It’s still a bit of the wild west with drones, or, as the FAA calls them, “Small Unmanned Aircraft Systems” (sUAS). These are drones that weigh more than 0.55 pounds and less than 55 pounds. And, by wild west, I mean that people have literally shot drones out of the sky because of annoyance or privacy concerns. So far, there have been shooting instances in Kentucky, New Jersey, and California. While this is indeed rare, the government is seeking to cement regulations regarding our ever-increasing drone interactions. The FAA’s responsibility is to safely integrate drone activity into the National Airspace System with manned aircraft. By definition, drones are aircraft and have to be managed that way. In the instance of shooting drones from the sky, the FAA cites the Criminal Resource Manual (18 U.S.C. 32), stating that it’s illegal to sabotage (shoot) aircraft from the sky.
In February of 2015 President Obama directed regulatory agencies to sort things out and catch up with technology. So, the FAA established some rules specific to sUAS’s that went into effect in August of 2016. They also made a distinction between hobby flying and non-hobby flying. For the most part, the rules in operating a drone are pretty much the same between the two. The big difference is that if you’re flying for a non-recreational reason you need a license from the FAA. There doesn’t even have to be any money exchanged for your flight to require a license. Farmers using drones to fly over and observe crops, real estate agents filming footage to sell a house, or roof inspectors using drones for inspections are all instances of non-hobby use. Even if drone footage is used on a monetized YouTube channel, the pilot needs a license and will be operating under the FAA’s Part 107 rules. Hobby and recreational flyers fall under Part 101.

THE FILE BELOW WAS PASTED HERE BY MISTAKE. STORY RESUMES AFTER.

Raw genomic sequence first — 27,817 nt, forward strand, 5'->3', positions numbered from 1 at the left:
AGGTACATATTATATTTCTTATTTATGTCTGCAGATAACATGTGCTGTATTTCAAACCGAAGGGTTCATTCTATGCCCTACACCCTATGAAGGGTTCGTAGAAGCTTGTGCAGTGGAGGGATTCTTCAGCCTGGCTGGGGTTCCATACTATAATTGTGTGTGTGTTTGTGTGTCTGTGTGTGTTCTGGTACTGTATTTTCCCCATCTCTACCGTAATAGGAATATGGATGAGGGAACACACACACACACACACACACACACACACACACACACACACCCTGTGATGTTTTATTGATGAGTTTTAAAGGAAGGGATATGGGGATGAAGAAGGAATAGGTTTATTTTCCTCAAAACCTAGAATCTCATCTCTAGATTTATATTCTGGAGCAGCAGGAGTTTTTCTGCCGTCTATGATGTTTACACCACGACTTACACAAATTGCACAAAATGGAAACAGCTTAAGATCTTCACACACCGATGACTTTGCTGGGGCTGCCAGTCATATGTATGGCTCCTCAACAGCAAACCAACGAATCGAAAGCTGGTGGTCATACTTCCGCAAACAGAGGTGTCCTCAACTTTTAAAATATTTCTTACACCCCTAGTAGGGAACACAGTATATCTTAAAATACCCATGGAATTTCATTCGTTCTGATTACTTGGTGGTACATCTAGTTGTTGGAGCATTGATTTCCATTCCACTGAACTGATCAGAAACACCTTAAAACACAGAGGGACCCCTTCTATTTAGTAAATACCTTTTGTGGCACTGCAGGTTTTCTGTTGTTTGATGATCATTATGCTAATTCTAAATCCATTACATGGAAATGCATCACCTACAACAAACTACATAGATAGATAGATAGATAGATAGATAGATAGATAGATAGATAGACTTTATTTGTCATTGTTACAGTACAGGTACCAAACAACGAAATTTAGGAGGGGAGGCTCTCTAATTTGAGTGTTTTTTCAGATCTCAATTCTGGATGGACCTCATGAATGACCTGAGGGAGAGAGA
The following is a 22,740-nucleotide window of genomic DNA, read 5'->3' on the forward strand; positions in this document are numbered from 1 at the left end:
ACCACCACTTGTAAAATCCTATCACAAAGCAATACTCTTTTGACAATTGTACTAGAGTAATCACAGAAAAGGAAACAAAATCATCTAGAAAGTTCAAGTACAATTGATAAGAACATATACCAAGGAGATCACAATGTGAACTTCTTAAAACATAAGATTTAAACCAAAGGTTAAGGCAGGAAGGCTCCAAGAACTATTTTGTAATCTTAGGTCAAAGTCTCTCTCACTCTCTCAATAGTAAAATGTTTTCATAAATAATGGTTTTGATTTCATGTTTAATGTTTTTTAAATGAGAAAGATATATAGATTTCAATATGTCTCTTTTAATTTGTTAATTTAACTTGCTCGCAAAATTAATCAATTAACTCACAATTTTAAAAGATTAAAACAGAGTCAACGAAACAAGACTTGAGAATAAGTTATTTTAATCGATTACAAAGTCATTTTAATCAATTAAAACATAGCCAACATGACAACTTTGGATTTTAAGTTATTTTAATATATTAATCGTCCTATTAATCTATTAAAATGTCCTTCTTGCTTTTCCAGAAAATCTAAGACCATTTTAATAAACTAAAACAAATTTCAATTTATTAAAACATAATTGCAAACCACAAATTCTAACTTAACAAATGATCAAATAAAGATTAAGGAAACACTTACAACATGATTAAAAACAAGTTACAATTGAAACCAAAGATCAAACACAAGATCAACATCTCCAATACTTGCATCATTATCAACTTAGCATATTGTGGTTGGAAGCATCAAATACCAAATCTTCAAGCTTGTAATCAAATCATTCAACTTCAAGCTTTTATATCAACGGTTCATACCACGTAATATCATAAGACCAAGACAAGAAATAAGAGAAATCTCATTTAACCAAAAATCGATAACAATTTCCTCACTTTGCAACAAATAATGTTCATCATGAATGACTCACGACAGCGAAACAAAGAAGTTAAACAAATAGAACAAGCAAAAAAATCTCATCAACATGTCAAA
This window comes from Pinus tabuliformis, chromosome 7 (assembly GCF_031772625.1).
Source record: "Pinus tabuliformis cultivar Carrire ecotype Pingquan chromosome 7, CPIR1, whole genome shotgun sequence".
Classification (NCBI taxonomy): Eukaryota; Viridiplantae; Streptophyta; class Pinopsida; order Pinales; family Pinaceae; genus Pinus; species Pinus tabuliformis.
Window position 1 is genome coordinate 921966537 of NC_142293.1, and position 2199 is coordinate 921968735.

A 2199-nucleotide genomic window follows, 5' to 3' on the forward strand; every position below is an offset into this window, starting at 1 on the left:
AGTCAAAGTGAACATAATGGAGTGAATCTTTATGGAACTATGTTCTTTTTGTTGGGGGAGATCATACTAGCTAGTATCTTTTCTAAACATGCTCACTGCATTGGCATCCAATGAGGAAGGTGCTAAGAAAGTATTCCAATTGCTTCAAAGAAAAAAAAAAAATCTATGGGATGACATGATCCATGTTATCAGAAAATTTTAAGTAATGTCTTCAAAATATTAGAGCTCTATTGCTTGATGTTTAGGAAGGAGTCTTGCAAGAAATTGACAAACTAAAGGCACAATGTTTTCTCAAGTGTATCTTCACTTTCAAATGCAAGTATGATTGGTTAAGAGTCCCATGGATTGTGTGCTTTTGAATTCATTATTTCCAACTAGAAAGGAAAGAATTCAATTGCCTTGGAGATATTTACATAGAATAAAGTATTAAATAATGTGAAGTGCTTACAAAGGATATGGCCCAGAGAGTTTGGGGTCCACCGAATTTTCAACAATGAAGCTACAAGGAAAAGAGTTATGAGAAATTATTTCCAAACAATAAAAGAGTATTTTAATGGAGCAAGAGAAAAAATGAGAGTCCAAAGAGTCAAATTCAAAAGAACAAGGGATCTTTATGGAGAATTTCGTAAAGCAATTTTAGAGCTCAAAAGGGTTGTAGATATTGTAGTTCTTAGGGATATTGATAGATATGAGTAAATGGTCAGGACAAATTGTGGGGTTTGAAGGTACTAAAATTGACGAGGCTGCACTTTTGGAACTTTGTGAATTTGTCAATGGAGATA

Of course, along with a new administration comes the possibility for change. An executive order issued from President Trump in January titled “Reducing Regulation and Controlling Regulatory Costs” requires, in short, that for every new regulation the federal government installs, two existing regulations be eliminated. With the drone regulations being relatively new and not overly burdened with red tape, there’s not a lot to clean up, as new regulations come into play thanks to people finding new ways to use (and possibly abuse) drones. But those interested in the commercial use of drones are keen to see rules like restricted flying in the dark and flying over people removed to broaden the function of drones. As we’ve seen, no matter what, drones are going to be a part of modern life; it’s just a matter of how it all comes together. Get more details at faa.gov/uas and knowbeforeyoufly.org
by Cameron Martindell